stopped drinking alcohol, became entranced, and danced for five days,
jerking twitching, calling for their land back, just like the Shakers!
Wovoka took this back to Nevada: "All Indians must dance, everywhere,
keep on dancing." Soon they were. Porcupine took the dance across
the Rockies to the Sioux. Red Cloud and Sitting Bull advanced the left
foot following withthe right, hardly lifting the feet from the ground.
The Federal Agents banned the Ghost Dance! They claimed it was a cause
of the last Sioux outbreak, just as the Puritans had claimed the Maypole
had caused the May Day proletarian riots, just as the Shakers were dancing
people into communality and out of Puritanism.
On December 29 1890 the Government (with Hotchkiss guns
throwing 2 pound explosive shells at 50 a minute -- always developing
new weapons!) massacred more than 300 men, women and children at Wounded
Knee. As in the Waco holocaust, or the bombing of MOVE in Philadelphia,
the State disclaimed responsibility. The Bureau of Ethnology sent out
James Mooney to investigate. Amid Janet Reno-like tears, he wrote: "The
Indians were responsible for the engagement."
In 1970, the town of Plymouth Rock, Massachusetts held,
as it does each
year, a Thanksgiving Ceremony given by the townspeople. There are many
speeches for the crowds who attend. That year -- the year of Nixon's
secret invasion of Cambodia; the year 4 students were massacred at Kent
State and 13 wounded for opposing the war; the year they tried to electrocute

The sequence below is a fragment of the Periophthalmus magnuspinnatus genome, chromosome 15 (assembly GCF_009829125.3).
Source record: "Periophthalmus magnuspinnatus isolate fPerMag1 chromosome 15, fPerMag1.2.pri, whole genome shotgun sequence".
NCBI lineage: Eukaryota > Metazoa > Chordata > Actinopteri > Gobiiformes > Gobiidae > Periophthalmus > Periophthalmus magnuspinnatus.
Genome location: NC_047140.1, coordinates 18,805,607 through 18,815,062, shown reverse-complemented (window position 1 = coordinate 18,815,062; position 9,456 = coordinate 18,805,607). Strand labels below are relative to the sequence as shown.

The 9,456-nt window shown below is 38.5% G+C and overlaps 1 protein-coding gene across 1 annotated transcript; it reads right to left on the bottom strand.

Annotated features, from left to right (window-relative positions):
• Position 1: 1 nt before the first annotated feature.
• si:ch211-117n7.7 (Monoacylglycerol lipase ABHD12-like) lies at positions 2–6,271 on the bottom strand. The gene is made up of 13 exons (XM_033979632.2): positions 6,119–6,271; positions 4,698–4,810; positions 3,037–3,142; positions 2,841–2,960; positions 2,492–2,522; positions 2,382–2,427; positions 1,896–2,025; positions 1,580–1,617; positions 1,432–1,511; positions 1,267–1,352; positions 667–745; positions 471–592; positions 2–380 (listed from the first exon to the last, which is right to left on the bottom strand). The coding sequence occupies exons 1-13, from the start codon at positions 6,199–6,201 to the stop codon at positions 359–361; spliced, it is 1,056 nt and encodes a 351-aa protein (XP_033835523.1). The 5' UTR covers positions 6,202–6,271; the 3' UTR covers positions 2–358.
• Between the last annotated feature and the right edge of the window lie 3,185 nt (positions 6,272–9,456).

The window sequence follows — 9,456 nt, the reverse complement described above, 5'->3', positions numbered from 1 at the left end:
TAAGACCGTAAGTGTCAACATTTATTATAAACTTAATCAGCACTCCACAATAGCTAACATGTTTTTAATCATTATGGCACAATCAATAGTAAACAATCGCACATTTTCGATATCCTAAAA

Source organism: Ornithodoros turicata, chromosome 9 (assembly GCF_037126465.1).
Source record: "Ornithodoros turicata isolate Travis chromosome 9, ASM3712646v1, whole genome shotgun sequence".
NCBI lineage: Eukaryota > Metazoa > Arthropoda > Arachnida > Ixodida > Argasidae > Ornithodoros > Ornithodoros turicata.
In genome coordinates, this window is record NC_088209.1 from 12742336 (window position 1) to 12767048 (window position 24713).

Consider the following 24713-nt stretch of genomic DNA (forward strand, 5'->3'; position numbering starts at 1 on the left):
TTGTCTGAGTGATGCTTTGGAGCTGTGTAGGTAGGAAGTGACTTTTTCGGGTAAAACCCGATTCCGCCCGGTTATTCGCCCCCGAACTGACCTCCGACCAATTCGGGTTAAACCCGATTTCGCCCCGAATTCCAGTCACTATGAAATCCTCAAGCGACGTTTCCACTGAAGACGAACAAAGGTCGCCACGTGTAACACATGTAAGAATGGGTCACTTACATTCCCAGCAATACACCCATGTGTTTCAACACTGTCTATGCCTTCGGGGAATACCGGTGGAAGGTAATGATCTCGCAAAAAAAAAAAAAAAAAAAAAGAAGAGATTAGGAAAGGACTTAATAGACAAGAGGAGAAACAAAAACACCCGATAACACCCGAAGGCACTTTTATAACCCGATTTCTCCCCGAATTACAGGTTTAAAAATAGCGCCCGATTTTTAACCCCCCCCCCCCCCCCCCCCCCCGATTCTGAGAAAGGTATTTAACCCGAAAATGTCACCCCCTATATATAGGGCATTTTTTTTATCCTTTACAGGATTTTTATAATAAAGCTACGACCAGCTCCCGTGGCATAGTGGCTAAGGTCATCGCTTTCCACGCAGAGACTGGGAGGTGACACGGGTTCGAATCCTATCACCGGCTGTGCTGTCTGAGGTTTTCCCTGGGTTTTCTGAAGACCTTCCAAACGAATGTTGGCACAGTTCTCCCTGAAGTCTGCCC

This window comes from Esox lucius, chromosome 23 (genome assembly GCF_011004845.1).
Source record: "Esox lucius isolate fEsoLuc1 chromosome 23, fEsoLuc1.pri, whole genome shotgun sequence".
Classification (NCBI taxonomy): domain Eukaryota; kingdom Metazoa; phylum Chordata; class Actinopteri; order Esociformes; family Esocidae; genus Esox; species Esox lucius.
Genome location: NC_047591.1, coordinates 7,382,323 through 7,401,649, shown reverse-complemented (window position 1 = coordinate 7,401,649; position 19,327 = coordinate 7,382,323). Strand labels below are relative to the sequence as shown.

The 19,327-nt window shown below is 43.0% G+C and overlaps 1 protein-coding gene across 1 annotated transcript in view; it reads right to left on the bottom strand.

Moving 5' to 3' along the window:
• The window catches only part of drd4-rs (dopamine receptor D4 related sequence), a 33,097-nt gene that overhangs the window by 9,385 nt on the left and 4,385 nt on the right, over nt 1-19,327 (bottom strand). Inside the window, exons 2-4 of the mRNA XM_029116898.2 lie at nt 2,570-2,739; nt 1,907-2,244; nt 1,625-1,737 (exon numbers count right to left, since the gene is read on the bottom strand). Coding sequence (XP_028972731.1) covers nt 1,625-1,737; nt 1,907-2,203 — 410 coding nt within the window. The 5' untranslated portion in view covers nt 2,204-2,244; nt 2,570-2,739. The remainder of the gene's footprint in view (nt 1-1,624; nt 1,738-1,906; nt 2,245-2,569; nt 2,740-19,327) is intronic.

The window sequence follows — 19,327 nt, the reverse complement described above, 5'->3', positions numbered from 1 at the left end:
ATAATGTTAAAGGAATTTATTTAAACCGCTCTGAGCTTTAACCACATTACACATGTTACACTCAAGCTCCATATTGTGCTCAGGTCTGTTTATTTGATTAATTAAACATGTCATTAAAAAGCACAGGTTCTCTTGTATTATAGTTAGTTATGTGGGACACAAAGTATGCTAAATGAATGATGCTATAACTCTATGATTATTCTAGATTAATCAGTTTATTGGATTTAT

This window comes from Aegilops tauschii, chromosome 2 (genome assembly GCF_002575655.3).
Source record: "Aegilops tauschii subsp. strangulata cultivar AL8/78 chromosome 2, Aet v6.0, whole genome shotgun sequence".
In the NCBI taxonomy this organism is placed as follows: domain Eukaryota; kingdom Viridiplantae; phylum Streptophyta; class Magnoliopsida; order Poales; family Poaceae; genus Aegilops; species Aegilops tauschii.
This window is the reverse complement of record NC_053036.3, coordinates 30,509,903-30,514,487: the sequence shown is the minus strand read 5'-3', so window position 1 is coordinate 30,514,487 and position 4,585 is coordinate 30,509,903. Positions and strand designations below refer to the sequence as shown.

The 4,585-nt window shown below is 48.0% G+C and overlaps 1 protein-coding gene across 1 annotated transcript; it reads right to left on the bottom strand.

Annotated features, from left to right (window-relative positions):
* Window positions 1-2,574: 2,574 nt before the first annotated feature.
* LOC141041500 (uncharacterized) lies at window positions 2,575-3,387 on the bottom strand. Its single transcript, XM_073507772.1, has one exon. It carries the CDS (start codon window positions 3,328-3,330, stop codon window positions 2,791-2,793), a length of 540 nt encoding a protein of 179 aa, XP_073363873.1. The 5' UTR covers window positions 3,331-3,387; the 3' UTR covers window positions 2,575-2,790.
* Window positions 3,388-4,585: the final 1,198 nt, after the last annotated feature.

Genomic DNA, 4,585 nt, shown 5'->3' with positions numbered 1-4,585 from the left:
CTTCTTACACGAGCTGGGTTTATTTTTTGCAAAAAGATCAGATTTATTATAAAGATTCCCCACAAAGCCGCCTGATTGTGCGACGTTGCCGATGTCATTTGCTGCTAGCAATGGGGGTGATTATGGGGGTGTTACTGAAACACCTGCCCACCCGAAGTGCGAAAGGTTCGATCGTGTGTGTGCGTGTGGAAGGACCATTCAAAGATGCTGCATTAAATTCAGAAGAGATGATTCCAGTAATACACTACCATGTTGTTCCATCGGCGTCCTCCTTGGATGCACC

Black Panthers Bobby Seale and Erica Huggins -- the Massachusetts Department
of Commerce asked the Wampanoag Indians to select a speaker to mark
the 350th anniversary of the Pilgrims' arrival, and the first Thanksgiving.
Frank James, who is a Wampanoag, was selected. But before
he was allowed to speak he was told to show a copy of his speech to
the white people in charge of the ceremony. When they saw what he had
written, they would not allow him to read it.
First, the genocide. Then, the suppression of all discussion
What do Indian people find to be Thankful for in this
America? What does
anyone have to be Thankful for in the genocide of the Indians, that
"holyday" commemorates? As we sit with our families on Thanksgiving,
taking any opportunity we can to get out of work or off the streets
and be in a warm place with people we love, we realize that all the
things we have to
be thankful for have nothing at all to do with the Pilgrims, nothing
to do with Amerikan history, and everything to do with the alternative,
anarcho-communist lives the Indian peoples led, before they were massacred
by the colonists, in the name of privatization of property and the lust
for gold and labor.
Yes, I am an American. But I am an American in revolt.
I am revolted by the
holiday known as Thanksgiving. I have been accused of wanting to go
backwards in time, of being against progress. To those charges, I plead
guilty. I want to go back in time to when people lived communally, before
the colonists' Christian god was brought to these shores to sanctify
terrorism, their slavery, their hatred of children, their oppression
women, their holocausts. But that is impossible. So all I look forward
the utter destruction of the apparatus of death known as Amerika --
people, not the beautiful land, but the machinery, the State, the
capitalism, the Christianity and all that it stands for. I look forward
a future where I will have children with Amerika, and
Mitchel Cohen is co-editor of "Green Politix",
the national newspaper of
the Greens/Green Party USA, www.greenparty.org, and organizes with the
NoSpray Coalition, www.nospray.org and the Brooklyn Greens.